Dr. J. Fred Stoner Discusses Students Specializing in Orthopedics & What Their Patients Expect
Having a successful patient result (and building a successful practice through those results) as an orthopedic surgeon is as much dependent on managing the patient’s expectations and communicating with them as it is on the actual success level of their treatments. Dr. Joseph Fred Stoner is a leading pathologist and clinical pain management specialist based out of New Castle, Pennsylvania. He has a deep understanding of managing patient expectations and took some time to explain how students specializing in orthopedic can best manage their patients’ expectations.
If patients have unrealistic expectations of the results that they’re likely to see heading into treatment, they’re unlikely to be satisfied even when those results are generally quite good. Dr. J. Fred Stoner states that this requires orthopedic surgeons to strike a careful balance between offering prospective clients the hope that specific treatments may improve their condition without promising more than can realistically be assured.
While it can be tempting to be overly optimistic as a means of both inspiring the patient and potentially landing them as a client, doing so can set the surgeon up for failure regardless of the outcome. And in this age of rampant litigation over real or perceived injustices, that can be a dangerous path to take.
By the same token, being too cautious for the sole sake of keeping expectations lowered is equally suboptimal (unless it’s truly warranted), being likely to drive the client into the waiting arms of a healer who will provide them with more cause for optimism.
Managing Post-Treatment Expectations
Dr. J. Fred Stoner explains that even in cases where the initial treatment has been effective, patients need to know their physical limitations and what actions or activities could prove too risky for the joint, ligament, tendon, etc. in question.
A relapse, whether due to the patient re-engaging in the same high intensity interval training (a growing cause of knee and shoulder issues) or picking up a new activity that poses a risk to their treated area, is likely to be blamed on ineffective treatment rather than their own miscues. An effort to help manage their activities or provide pre-activity regimens that can be followed to limit their risk of relapse can go a long way towards ensuring the successful treatment result is still successful a year from now.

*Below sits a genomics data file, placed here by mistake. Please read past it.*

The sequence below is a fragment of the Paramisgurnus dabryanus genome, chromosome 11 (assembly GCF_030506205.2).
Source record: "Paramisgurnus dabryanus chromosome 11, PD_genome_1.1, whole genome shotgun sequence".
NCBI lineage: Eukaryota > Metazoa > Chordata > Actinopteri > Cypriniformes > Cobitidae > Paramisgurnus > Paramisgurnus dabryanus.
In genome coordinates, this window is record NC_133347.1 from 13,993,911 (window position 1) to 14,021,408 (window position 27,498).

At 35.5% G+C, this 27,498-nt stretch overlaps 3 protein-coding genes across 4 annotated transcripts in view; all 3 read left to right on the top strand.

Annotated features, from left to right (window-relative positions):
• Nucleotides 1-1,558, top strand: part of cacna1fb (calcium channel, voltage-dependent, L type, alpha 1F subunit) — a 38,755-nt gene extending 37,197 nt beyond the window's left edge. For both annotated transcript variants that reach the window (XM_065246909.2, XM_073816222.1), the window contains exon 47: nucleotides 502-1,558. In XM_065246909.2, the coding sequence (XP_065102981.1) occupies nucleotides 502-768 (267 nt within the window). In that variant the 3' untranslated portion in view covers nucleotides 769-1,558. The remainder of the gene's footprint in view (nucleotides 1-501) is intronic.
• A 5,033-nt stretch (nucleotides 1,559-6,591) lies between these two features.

Managing Expectations Following Unfavorable Results
In other cases, treatments will come up short of even the lowest expectations or unforeseen complications may arise to throw an added wrench into the mix. J. Fred Stoner states that these scenarios are inevitable and need to be handled with compassion and understanding towards your patient.
Dr. Stoner further shares that studies show that empathy is equally as important as the quality of information provided, and that patients want both those things. Patients also appreciate apologies for when procedures didn’t work out as hoped, whether that was any fault of the surgeon’s or not.
The surgeon’s focus should then be on moving forward and providing the patient with new hope and cultivating new expectations rather than dwelling on the negative outcome or trying to redirect blame.
Even if the situation seems hopeless and the surgeon can’t offer any other treatment option, it is important to bear the placebo effect in mind and always leave clients with some measure of hope that another expert may be able to help them (refer them if possible), even though that means swallowing a bit of personal pride.
Dr. J. Fred Stoner’s Final Thoughts
Properly managing patient expectations through effective communication can make all the difference between having satisfied clients who know you had their best interests at heart and treated them honestly and fairly, and unsatisfied ones who are left wondering if you’re incompetent or a fraud.
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